Phonics debate heats up

John Kenny Blog

I’ve noticed an increase in activity on Twitter from academics and teachers who do not support Systematic Synthetic Phonics (SSP) and/or the proposed Phonics Screening Check (PSC). This isn’t a coincidence. The release of PIRLS 2016 data and the meeting of education ministers both took place in the last week, giving proponents of SSP and the PSC much to feel positive about, and giving SSP and PSC opponents much to worry about.

PIRLS 2016 shows Australia is letting down the neediest

Make no mistake, SSP and PSC advocates are most concerned about the ones at the bottom. They understand that, through a combination of factors, most students will learn to read to an acceptable level no matter the approach taken. It is the ones at the bottom, usually suffering from high levels of disadvantage or dyslexia, that need high quality, phonics-based instruction to stand a chance of learning to read.

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Don’t let phonics denialists move the goal posts after PIRLS 2016

Scenes From The Battleground

A big difference between scepticism and denialism is that sceptics can identify what evidence would persuade them and then change their position when they have it. Denialists will move the goalposts, acting as if the evidence has no consequences for their arguments. When dealing with denialists you have to constantly remind them of their own arguments otherwise they will simply move on.

The recent PIRLS results, that assessed reading in “4th grade” in 61 countries, and allowed for comparisons between countries and with previous scores was a perfect example of this. This was the first PIRLS cohort to have been through the phonics check. They indicated who was right and who was wrong in their predictions about the effects of the phonics check. The results showed that since the previous round of PIRLS, reading scores in England had improved (to their highest ever) with spectacular gains for the weakest readers.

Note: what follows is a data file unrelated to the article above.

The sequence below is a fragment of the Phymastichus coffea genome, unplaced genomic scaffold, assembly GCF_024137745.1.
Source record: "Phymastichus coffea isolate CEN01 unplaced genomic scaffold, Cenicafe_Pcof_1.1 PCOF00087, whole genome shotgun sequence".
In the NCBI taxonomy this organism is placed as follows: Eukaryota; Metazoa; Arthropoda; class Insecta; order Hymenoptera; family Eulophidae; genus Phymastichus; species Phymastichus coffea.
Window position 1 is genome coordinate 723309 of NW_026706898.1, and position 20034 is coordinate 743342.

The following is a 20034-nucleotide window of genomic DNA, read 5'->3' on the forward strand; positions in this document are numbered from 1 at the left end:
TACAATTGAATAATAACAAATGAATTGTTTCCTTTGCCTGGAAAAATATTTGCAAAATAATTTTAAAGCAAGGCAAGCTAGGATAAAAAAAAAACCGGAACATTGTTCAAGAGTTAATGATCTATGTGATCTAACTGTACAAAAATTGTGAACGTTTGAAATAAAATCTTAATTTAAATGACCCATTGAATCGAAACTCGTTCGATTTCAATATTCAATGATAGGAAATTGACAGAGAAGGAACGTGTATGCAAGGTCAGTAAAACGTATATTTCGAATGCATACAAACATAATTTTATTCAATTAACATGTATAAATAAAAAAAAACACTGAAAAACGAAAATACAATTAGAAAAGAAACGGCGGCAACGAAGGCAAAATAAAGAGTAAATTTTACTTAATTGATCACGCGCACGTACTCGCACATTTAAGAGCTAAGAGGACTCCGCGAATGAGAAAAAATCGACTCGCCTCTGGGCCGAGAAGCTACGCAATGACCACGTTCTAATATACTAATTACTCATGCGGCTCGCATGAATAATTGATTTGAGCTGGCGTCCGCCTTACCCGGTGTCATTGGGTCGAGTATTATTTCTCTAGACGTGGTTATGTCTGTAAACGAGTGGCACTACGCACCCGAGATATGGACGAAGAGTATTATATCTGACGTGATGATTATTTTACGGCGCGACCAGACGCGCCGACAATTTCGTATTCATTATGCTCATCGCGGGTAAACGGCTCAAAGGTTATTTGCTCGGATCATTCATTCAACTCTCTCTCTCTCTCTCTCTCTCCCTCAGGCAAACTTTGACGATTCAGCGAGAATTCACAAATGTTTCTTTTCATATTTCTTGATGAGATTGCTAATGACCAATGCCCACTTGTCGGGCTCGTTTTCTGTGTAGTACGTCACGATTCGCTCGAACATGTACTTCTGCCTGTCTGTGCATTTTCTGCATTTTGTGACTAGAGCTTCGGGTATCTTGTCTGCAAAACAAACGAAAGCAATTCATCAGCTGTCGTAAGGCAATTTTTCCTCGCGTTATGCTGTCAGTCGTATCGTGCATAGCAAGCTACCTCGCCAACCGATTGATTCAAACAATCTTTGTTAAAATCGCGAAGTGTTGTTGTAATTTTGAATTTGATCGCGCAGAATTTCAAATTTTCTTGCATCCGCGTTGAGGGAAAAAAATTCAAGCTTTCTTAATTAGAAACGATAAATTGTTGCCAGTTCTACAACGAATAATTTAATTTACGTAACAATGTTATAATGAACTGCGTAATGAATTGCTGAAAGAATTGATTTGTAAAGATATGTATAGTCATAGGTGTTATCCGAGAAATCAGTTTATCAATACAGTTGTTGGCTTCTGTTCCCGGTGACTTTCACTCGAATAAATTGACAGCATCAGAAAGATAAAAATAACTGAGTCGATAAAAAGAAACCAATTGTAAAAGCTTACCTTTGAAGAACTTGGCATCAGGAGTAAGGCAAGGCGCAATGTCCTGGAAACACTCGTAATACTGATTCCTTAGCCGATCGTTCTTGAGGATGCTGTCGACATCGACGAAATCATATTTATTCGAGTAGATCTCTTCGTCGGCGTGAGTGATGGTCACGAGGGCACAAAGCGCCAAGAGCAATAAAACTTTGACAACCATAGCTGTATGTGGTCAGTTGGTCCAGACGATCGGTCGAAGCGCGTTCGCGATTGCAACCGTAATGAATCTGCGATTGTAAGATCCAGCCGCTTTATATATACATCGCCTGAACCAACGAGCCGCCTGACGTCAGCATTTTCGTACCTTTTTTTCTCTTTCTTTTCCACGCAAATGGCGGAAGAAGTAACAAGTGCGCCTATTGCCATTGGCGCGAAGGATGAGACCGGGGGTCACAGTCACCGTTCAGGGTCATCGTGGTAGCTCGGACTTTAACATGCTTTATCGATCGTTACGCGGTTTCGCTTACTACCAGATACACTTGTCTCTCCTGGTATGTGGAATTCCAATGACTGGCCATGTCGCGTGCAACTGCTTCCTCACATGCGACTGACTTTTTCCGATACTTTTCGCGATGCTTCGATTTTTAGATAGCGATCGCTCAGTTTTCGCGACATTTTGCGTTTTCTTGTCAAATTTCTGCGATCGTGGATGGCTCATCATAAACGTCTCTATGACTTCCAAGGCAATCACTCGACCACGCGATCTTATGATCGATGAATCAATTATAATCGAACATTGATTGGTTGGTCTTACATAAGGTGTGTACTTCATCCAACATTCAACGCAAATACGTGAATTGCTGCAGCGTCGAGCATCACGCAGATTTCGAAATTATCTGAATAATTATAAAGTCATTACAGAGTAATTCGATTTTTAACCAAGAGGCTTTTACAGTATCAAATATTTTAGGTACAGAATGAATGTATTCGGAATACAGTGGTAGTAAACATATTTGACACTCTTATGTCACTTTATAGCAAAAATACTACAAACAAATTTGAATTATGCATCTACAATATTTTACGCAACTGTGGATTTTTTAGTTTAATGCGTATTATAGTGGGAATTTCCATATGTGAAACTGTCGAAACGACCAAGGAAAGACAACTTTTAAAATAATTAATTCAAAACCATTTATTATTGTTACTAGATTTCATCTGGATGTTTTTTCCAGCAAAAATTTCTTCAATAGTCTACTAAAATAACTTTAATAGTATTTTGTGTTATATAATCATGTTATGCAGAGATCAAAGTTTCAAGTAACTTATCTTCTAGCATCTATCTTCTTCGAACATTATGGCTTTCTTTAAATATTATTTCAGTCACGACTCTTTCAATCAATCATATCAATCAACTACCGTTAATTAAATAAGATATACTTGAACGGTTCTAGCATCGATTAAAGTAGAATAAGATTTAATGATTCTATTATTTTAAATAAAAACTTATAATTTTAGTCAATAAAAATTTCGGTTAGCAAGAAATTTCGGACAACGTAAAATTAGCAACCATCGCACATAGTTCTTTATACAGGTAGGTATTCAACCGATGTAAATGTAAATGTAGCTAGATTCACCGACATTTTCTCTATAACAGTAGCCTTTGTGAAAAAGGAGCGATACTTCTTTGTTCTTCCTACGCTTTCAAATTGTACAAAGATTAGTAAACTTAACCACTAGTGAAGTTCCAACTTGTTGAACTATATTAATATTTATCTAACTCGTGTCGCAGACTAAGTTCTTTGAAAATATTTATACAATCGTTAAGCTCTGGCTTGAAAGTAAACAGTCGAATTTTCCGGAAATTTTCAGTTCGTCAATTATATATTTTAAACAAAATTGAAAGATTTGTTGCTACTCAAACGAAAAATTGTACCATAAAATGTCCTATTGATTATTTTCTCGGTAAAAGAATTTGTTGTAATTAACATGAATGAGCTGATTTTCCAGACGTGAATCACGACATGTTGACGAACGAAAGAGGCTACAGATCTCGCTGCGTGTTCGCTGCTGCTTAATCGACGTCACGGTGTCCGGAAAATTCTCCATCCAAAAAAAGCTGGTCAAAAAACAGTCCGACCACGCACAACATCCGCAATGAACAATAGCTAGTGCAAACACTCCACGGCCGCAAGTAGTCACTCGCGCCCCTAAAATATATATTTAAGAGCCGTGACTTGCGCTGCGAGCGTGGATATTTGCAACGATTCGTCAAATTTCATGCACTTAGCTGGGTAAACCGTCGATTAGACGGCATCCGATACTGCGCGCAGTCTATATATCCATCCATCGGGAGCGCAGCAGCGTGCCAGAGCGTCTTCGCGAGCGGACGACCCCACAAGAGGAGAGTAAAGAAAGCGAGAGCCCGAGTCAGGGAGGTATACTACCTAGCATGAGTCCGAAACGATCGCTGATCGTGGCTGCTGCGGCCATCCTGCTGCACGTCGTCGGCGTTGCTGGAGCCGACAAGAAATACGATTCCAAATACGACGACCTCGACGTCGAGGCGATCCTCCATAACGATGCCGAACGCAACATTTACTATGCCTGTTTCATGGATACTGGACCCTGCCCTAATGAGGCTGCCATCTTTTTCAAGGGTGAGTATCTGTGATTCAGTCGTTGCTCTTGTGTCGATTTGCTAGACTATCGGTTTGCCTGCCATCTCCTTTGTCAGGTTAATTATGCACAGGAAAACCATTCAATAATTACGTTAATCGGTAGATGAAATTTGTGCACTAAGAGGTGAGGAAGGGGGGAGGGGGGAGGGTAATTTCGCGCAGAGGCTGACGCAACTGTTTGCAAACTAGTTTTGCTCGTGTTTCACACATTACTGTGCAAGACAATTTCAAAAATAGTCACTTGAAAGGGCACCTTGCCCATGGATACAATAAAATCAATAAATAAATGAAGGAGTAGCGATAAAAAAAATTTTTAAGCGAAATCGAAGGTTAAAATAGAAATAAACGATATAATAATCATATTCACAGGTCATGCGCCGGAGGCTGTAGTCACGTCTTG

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Addendum: A 4th Way phonics denialists will try to fool you

Scenes From The Battleground

Last week I wrote about phonics denialism for the first time in ages. About 24 hours after listing the arguments I most often hear from those who deny the evidence about early reading I remembered I missed one out. So here it is.

4) When phonics doesn’t work

Some children struggle to learn to read. There are a number of possible reasons for this. It could be that the child has some particular difficulty. It could be that even where they were supposedly taught high quality SSP, they weren’t, but learning to read goes wrong sometimes.

Now, in some cases there may be a problem, for instance with hearing, that can be treated directly, but generally most difficulties are lumped together under labels such as dyslexia. This, combined with those children with the opposite aptitude, who learnt to read more quickly than expected, has led to a notion of different…

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